Remember the myth – the night you lifted your arm
to the light, adoring the kayumanggi-gleam of your skin –
how God moulded people from clay. He was hasty once,
not firing the first clump of clay-men long enough,
then careless for burning the next batch. Turn your back
on the brash-blinking tarmac, on the next-door lad
on a narra ladder who festoons festive lights, and yells
with a lancet-sharp snigger, Ang itim! You’re ugly!
If a shadow of a teak tree spills and pins you at your feet,
remember darkness is neither the absence of light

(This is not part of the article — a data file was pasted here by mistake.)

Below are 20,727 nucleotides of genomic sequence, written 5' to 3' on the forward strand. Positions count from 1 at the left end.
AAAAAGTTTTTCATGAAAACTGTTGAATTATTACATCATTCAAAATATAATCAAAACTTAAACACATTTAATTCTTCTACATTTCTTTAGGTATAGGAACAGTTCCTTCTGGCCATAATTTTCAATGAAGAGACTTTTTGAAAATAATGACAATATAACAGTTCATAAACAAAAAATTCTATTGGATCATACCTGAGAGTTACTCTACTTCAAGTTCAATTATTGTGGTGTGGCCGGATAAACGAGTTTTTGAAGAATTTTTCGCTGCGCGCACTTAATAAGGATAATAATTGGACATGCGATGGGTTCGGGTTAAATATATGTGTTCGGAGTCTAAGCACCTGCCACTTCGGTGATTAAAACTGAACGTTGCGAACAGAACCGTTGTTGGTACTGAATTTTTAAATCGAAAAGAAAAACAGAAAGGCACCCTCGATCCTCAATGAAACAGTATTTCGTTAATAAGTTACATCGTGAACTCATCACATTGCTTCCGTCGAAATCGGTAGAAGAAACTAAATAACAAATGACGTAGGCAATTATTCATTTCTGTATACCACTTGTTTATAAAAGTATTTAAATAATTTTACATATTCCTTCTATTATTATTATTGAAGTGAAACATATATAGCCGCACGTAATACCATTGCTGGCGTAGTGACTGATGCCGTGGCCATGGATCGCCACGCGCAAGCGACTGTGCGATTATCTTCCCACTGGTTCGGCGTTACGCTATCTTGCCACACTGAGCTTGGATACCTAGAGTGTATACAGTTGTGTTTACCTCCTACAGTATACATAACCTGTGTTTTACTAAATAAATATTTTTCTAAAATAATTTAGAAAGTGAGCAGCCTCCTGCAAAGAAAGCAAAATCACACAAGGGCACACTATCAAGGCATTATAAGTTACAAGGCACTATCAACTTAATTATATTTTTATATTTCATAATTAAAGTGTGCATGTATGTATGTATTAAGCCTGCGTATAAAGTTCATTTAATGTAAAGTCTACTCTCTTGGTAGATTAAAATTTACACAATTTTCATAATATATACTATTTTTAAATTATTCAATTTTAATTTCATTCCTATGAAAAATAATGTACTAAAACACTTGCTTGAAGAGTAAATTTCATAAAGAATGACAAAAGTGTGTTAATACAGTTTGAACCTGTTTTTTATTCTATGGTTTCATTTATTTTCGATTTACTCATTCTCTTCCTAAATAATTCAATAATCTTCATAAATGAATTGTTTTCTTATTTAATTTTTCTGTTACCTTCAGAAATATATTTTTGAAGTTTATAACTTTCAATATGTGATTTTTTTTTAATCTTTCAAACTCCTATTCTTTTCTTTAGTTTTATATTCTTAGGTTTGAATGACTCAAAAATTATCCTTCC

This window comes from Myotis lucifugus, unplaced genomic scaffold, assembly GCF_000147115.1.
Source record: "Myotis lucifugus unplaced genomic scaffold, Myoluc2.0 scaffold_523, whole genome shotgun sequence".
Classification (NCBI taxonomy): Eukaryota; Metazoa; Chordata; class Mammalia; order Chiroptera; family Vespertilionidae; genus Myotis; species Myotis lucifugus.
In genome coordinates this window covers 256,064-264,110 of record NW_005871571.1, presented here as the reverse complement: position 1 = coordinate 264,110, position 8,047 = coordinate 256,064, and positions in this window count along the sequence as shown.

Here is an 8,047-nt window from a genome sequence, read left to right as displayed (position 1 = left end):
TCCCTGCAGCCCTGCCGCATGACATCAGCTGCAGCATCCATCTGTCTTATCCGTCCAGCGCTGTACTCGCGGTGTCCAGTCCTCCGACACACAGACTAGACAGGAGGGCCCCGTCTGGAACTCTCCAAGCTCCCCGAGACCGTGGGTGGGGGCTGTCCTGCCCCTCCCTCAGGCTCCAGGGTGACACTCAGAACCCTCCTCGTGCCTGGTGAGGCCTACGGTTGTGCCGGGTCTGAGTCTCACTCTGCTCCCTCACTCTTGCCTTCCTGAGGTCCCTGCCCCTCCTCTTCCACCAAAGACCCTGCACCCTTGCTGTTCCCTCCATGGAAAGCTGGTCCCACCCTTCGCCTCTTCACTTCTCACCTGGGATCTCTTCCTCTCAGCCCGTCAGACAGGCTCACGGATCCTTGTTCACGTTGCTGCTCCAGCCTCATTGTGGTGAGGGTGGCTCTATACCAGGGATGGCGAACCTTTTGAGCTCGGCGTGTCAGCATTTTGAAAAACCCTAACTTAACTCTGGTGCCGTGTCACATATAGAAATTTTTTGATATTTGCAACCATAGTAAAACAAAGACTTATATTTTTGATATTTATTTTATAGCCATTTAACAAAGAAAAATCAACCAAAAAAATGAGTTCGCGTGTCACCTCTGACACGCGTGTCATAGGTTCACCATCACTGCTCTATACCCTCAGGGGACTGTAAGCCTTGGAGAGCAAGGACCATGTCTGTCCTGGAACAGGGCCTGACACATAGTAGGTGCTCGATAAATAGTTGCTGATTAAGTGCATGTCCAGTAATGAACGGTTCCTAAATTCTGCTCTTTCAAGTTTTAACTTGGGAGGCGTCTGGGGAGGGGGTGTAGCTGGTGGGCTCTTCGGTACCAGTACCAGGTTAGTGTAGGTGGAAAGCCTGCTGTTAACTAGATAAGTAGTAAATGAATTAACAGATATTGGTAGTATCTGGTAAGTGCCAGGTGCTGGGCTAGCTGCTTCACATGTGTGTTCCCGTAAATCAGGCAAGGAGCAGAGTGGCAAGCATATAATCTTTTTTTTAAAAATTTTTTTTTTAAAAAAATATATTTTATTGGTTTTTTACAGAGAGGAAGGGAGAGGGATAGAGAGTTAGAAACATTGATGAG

nor the abundance of shades. Might as well let bygones
be bygones – the bucket that bobbed in a brimming tub
and you, the ugly duckling who scrubbed and scrubbed.
Go ahead – trail that next-door boy and mock his body
glazed in sewage sludge after a ladder fall. Soon,
a whistle pulls you to a bench. The breeze persuades
a hanging lantern. Memorise your mother’s story
of God’s endurance, and learn that on his third try
he gaped at the last batch of clay people
and was satisfied.
© Romalyn Ante, from Antiemetic for Homesickness (Chatto & Windus, £10.00)